Iran shut down Internet access to its oil terminals today following a cyber attack that is said to have begun on Sunday afternoon.
The Oil Ministry shut down Internet access to all of its oil facilities, operations, and rigs soon after finding the virus, dubbed “wiper”, according to an anonymous Oil Ministry employee who spoke with The New York Times. According to this individual, Iran’s oil production and exports were not affected.
The virus was responsible for some wiped hard drives within the ministry, appropriately earning its name. Related websites such as the National Iranian Oil Company and the National Iranian Gas Company were also shut down, according to the Times, though whether they were shut down by the virus or the Ministry remains unclear.
This virus isn’t the first of its kind to hit Iranian infrastructure. In 2010, a virus called Stuxnet affected Iran’s nuclear program by attacking its control system called SCADA or supervisory control and data acquisition. The SCADA system controls various processes (both hardware and software oriented) within the nuclear program, including those responsible for creating fuel for potential nuclear weapons.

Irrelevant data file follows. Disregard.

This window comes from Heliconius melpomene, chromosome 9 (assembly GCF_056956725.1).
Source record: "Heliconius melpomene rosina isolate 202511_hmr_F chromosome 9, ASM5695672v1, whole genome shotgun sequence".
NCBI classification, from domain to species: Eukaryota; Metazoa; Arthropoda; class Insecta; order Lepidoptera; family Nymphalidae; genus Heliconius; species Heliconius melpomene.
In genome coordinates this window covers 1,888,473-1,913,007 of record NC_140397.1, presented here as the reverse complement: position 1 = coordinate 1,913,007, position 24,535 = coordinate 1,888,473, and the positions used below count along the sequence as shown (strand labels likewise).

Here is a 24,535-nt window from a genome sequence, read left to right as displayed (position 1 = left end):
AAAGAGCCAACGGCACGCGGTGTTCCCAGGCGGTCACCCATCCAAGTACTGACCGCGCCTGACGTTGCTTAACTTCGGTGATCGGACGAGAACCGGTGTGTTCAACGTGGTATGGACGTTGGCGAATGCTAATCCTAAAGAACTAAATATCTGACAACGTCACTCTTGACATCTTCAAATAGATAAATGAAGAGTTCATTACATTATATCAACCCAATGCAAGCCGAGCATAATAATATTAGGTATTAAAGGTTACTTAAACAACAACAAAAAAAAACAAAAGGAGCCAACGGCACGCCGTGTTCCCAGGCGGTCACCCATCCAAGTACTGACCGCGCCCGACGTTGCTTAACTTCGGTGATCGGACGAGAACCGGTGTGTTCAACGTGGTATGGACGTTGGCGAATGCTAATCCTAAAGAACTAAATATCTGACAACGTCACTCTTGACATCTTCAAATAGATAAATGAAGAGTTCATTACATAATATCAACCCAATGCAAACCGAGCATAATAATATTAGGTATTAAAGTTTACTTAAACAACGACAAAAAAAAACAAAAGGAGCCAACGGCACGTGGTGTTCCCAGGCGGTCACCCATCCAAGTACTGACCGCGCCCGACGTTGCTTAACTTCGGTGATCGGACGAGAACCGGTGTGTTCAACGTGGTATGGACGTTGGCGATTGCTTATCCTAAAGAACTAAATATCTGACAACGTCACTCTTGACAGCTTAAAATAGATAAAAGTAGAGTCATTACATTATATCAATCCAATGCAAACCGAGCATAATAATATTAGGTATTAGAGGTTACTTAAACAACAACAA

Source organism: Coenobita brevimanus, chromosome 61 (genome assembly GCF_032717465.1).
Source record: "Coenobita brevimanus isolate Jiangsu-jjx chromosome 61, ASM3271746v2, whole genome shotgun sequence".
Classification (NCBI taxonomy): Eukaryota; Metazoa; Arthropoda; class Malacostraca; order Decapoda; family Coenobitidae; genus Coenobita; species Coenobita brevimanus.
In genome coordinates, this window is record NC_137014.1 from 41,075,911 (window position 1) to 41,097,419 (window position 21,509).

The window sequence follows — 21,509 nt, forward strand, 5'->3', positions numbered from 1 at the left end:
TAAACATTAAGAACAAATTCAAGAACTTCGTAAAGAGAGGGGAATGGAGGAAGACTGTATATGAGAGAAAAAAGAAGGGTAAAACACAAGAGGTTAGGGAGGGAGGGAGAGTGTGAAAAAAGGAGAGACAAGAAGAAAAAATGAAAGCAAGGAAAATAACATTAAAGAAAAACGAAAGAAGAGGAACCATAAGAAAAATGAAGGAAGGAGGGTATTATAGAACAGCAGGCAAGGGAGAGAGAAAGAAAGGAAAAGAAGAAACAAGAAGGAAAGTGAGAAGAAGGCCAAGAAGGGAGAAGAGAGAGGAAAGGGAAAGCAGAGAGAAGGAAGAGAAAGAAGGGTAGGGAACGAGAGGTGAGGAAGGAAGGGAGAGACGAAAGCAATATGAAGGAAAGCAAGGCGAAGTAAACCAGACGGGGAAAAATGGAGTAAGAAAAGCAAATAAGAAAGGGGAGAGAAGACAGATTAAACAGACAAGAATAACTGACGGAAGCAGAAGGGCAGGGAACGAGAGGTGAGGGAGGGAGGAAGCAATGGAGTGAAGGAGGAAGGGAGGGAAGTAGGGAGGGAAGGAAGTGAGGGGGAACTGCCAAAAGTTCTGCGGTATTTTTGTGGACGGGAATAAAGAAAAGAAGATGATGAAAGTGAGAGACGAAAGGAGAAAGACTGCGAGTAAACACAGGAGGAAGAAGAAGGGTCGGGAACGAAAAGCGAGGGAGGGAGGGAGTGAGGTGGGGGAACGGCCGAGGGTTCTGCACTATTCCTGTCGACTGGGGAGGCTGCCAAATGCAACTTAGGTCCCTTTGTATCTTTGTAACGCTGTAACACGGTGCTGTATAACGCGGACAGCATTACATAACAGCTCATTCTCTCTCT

“Attacks on critical infrastructure are more common than many think,” said McAfee security director Brian Contos in an e-mail to VentureBeat, “Because of a lack of disclosure in these industries, many incidents ranging from sabotage and intellectual property theft to extortion go unreported.”
Other SCADA systems, including those on U.S. soil are flagged as being vulnerable to cyber attack. John Strauchs, who owns a security consulting firm, flagged prison doors controlled by SCADA systems as a potential target. He came to the conclusion soon after receiving a call about a prison’s death-row doors popping open. In that case, the doors were triggered by a faulty wire.
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